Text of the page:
Ardour raspberry pi windows plugins

Has anyone tried using ardour 6 on raspberry pi 4 and tried using windows plugins. I’m curious to know if they work when running Linux and using lin vst or Carla rack I think it’s called. I don’t have a pi yet so I can’t see for myself unfortunately

I don’t think this is possible due to windows plugins being for Intel processors and Pi having an Arm processor. Executable for one processor platform does not run on another.

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Does Ardour run in unspecified Arm architecture or is it specifically built around the Raspberry Pi? (I own a Pine Rock64, would like to give it a try)

In theory yes.

The 32 bit build is rather generic for any armhf architecture. Depending on OS, both 32 and 64bit builds run the Cortex-A53 CPU (like your Pine Rock64). However that 8 year CPU model is a rather slow. As long as you don’t use plugins, you’re probably fine though (basic recording and some editing).

I suggest to just try get a demo.

A bigger issue is probably I/O. It was only the latest RPi4 that solved the issues reliably supporting soundcards via USB. I don’t know about the Pine Rock.

@mhartzel is correct. This won’t work, unless you get ARM binaries, instead of Intel x86/x86_64 ones.

(In addition to Windows, you’d also have to emulate the CPU architecture, which is not feasible).

Oh ok so if a plugin is in the Linux vst or lv2 format will they work on arm or only x86 cpus

If a VST plugin was made for Microsoft Windows it will only work on Intel CPUs.

There are dedicated plugin binaries that run on Linux/ARM (VST and LV2).

I think that most people understand this, but when Robin said “only work on Intel CPUs” he of course meant “x86 or x86_64 (amd64) CPUs”. So both Intel and AMD CPUs are fine. Just wanted everyone to be clear about that.

Oh on so for the ardour built in plugins, they will work on the arm because it’s configured for arm cpus ?

Yes, if you have an ARM build of Ardour 6 you’ll have the a-plugins as well.
You can possibly get some of the other popular LV2 plugins to work as well but it’s likely a hit or miss.

So you are starting to get into what many users would consider the technical weeds…

You have the Operating System, which provides various libs etc. for software to run. This is why you can’t run Windows software (Including plugins) on Linux without a translation layer like Wine. But you also have the CPU instruction set, which is much lower level, and software has to be compiled for the CPU it will run on.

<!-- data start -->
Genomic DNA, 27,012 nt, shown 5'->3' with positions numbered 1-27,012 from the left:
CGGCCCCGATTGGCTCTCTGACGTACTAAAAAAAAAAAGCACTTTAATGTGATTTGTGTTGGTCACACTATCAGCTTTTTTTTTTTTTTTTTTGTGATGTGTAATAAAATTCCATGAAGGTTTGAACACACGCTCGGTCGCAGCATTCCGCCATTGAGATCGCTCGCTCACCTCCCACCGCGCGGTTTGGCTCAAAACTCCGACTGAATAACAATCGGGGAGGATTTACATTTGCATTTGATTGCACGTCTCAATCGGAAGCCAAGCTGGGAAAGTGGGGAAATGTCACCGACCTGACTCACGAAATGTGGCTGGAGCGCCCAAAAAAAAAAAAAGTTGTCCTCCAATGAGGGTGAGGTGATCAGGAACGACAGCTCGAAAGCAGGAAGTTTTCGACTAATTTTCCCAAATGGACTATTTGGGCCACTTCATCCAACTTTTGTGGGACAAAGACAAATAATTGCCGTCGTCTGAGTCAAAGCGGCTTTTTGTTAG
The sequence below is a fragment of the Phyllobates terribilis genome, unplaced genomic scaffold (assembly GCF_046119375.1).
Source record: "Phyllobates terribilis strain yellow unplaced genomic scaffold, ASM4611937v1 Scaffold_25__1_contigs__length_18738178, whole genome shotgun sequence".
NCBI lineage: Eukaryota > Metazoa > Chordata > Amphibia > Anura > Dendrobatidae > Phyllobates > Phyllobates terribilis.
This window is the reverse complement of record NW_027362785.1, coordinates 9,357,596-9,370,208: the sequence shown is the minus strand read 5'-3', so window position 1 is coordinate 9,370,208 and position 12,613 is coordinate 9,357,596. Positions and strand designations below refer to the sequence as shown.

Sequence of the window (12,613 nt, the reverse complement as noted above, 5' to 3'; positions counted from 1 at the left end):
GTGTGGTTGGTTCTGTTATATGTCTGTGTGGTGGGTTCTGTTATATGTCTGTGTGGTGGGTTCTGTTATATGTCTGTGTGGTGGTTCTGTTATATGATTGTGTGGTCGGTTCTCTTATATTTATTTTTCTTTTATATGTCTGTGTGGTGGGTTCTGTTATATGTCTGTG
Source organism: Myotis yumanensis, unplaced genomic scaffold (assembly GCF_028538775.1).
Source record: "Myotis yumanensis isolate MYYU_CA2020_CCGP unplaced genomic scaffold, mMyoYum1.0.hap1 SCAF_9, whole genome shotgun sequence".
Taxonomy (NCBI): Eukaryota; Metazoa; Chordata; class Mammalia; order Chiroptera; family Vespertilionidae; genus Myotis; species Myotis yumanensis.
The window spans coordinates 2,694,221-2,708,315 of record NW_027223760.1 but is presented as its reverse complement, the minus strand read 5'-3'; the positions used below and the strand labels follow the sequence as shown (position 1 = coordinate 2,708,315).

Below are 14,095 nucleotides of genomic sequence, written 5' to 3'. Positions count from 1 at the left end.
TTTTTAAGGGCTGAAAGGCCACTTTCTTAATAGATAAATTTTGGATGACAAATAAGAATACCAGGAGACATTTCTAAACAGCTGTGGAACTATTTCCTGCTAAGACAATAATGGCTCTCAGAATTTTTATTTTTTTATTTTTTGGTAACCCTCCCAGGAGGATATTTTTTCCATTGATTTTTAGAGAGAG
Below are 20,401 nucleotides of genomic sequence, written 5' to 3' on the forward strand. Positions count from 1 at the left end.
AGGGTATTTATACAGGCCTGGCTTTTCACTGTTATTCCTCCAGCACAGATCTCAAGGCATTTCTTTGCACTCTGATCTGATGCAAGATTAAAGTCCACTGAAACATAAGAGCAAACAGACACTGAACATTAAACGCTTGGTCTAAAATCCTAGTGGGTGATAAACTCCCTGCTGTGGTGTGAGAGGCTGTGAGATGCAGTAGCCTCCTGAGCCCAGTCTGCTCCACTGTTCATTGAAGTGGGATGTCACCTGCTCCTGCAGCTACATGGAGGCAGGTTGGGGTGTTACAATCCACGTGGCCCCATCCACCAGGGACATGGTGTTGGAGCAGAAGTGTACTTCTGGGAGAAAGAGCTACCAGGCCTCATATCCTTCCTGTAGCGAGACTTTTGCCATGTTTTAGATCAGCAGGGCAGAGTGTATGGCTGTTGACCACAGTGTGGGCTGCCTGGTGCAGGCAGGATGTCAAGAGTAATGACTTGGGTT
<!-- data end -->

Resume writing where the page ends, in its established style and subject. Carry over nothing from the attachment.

So even Linux software compiled for x86 or x86_64 which as Paul mentioned includes both Intel and AMD processors won’t run on ARM without some sort or virtualization technology that emulates a x86 processor and would severely slow down the process (And really make it unusable). That same software if the source code is available might be able to be compiled to run on ARM though and run fine. This is what happens with Ardour and it’s plugins, but there could be other plugins that also compile and run fine on ARM as well, but maybe not all of them.


All the x42-plugins have ARM binary versions which can be directly downloaded from, KXstudio also has ARM32 (armhf) an ARM64 binaries for all

On the proprietary front, there are also various options, e.g. and offer dedicated ARM CPU versions.

So the arm hf is for only 32bit arm cpus right


The long story:

There are different kind of 32bit ARM CPUs.

Newer ones have a Hardware Floating point unit (armhf), this is particularly useful for audio (since audio processing uses floats). These devices also usually support vectorization single-instruction can process multiple data objects (like SSE™ on intel). The technology is called NEON™ for ARM and also very useful when processing audio.

Older versions of the 32bit ARM CPU don’t have this. Those are still common in case where low-power consumption is needed. Also a wide range of NAS and network-routers feature it (they’re cheaper, too). This architecture is called “armel” (after ARM EABI).

64bit ARM CPUs don’t have this distinction. Strictly speaking this architecture is called “aarch64”, but “arm64” is more commonly used. All those CPUs all support floating points math in hardware. They are also backwards compatible with 32bit armhf.

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